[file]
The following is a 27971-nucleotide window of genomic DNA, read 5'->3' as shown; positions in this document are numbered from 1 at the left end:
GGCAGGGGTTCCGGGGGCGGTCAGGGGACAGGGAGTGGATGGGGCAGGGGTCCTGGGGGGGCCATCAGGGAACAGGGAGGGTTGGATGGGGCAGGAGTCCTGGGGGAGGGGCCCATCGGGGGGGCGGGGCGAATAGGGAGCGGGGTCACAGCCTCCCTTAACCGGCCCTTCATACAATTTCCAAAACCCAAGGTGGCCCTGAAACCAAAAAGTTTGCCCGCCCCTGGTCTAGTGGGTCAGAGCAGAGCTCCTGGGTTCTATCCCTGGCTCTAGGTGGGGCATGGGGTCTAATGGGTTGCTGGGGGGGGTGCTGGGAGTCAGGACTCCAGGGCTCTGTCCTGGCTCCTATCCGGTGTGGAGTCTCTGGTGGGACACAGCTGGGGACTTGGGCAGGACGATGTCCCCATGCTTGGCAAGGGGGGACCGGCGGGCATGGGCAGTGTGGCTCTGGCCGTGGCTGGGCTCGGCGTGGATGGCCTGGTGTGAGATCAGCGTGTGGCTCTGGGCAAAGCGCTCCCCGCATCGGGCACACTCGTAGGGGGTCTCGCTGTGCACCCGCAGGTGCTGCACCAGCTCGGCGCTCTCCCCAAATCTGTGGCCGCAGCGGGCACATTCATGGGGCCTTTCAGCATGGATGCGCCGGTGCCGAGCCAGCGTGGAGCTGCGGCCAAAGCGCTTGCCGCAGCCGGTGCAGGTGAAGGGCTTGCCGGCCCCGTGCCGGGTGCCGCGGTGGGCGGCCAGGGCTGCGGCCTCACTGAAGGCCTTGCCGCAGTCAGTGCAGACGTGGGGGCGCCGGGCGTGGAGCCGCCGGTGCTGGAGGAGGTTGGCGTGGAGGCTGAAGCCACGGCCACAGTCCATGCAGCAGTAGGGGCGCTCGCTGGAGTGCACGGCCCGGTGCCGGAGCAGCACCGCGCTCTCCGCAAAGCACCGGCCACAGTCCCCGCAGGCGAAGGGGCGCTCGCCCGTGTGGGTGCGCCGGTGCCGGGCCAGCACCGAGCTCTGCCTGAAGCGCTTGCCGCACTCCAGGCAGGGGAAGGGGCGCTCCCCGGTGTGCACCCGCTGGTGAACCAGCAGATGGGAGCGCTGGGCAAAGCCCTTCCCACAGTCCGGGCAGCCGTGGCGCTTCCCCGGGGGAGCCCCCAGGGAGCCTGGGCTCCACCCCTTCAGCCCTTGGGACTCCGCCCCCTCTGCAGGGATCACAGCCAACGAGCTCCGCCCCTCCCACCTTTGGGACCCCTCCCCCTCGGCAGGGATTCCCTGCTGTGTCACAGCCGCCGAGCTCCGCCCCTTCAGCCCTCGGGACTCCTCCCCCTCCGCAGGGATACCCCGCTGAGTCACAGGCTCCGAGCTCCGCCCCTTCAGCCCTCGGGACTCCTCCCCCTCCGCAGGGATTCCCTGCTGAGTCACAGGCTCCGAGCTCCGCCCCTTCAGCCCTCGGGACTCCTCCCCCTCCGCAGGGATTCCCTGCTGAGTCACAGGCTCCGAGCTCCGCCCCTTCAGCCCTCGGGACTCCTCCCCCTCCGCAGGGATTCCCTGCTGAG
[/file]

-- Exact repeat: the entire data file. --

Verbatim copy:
The following is a 27971-nucleotide window of genomic DNA, read 5'->3' as shown; positions in this document are numbered from 1 at the left end:
GGCAGGGGTTCCGGGGGCGGTCAGGGGACAGGGAGTGGATGGGGCAGGGGTCCTGGGGGGGCCATCAGGGAACAGGGAGGGTTGGATGGGGCAGGAGTCCTGGGGGAGGGGCCCATCGGGGGGGCGGGGCGAATAGGGAGCGGGGTCACAGCCTCCCTTAACCGGCCCTTCATACAATTTCCAAAACCCAAGGTGGCCCTGAAACCAAAAAGTTTGCCCGCCCCTGGTCTAGTGGGTCAGAGCAGAGCTCCTGGGTTCTATCCCTGGCTCTAGGTGGGGCATGGGGTCTAATGGGTTGCTGGGGGGGGTGCTGGGAGTCAGGACTCCAGGGCTCTGTCCTGGCTCCTATCCGGTGTGGAGTCTCTGGTGGGACACAGCTGGGGACTTGGGCAGGACGATGTCCCCATGCTTGGCAAGGGGGGACCGGCGGGCATGGGCAGTGTGGCTCTGGCCGTGGCTGGGCTCGGCGTGGATGGCCTGGTGTGAGATCAGCGTGTGGCTCTGGGCAAAGCGCTCCCCGCATCGGGCACACTCGTAGGGGGTCTCGCTGTGCACCCGCAGGTGCTGCACCAGCTCGGCGCTCTCCCCAAATCTGTGGCCGCAGCGGGCACATTCATGGGGCCTTTCAGCATGGATGCGCCGGTGCCGAGCCAGCGTGGAGCTGCGGCCAAAGCGCTTGCCGCAGCCGGTGCAGGTGAAGGGCTTGCCGGCCCCGTGCCGGGTGCCGCGGTGGGCGGCCAGGGCTGCGGCCTCACTGAAGGCCTTGCCGCAGTCAGTGCAGACGTGGGGGCGCCGGGCGTGGAGCCGCCGGTGCTGGAGGAGGTTGGCGTGGAGGCTGAAGCCACGGCCACAGTCCATGCAGCAGTAGGGGCGCTCGCTGGAGTGCACGGCCCGGTGCCGGAGCAGCACCGCGCTCTCCGCAAAGCACCGGCCACAGTCCCCGCAGGCGAAGGGGCGCTCGCCCGTGTGGGTGCGCCGGTGCCGGGCCAGCACCGAGCTCTGCCTGAAGCGCTTGCCGCACTCCAGGCAGGGGAAGGGGCGCTCCCCGGTGTGCACCCGCTGGTGAACCAGCAGATGGGAGCGCTGGGCAAAGCCCTTCCCACAGTCCGGGCAGCCGTGGCGCTTCCCCGGGGGAGCCCCCAGGGAGCCTGGGCTCCACCCCTTCAGCCCTTGGGACTCCGCCCCCTCTGCAGGGATCACAGCCAACGAGCTCCGCCCCTCCCACCTTTGGGACCCCTCCCCCTCGGCAGGGATTCCCTGCTGTGTCACAGCCGCCGAGCTCCGCCCCTTCAGCCCTCGGGACTCCTCCCCCTCCGCAGGGATACCCCGCTGAGTCACAGGCTCCGAGCTCCGCCCCTTCAGCCCTCGGGACTCCTCCCCCTCCGCAGGGATTCCCTGCTGAGTCACAGGCTCCGAGCTCCGCCCCTTCAGCCCTCGGGACTCCTCCCCCTCCGCAGGGATTCCCTGCTGAGTCACAGGCTCCGAGCTCCGCCCCTTCAGCCCTCGGGACTCCTCCCCCTCCGCAGGGATTCCCTGCTGAG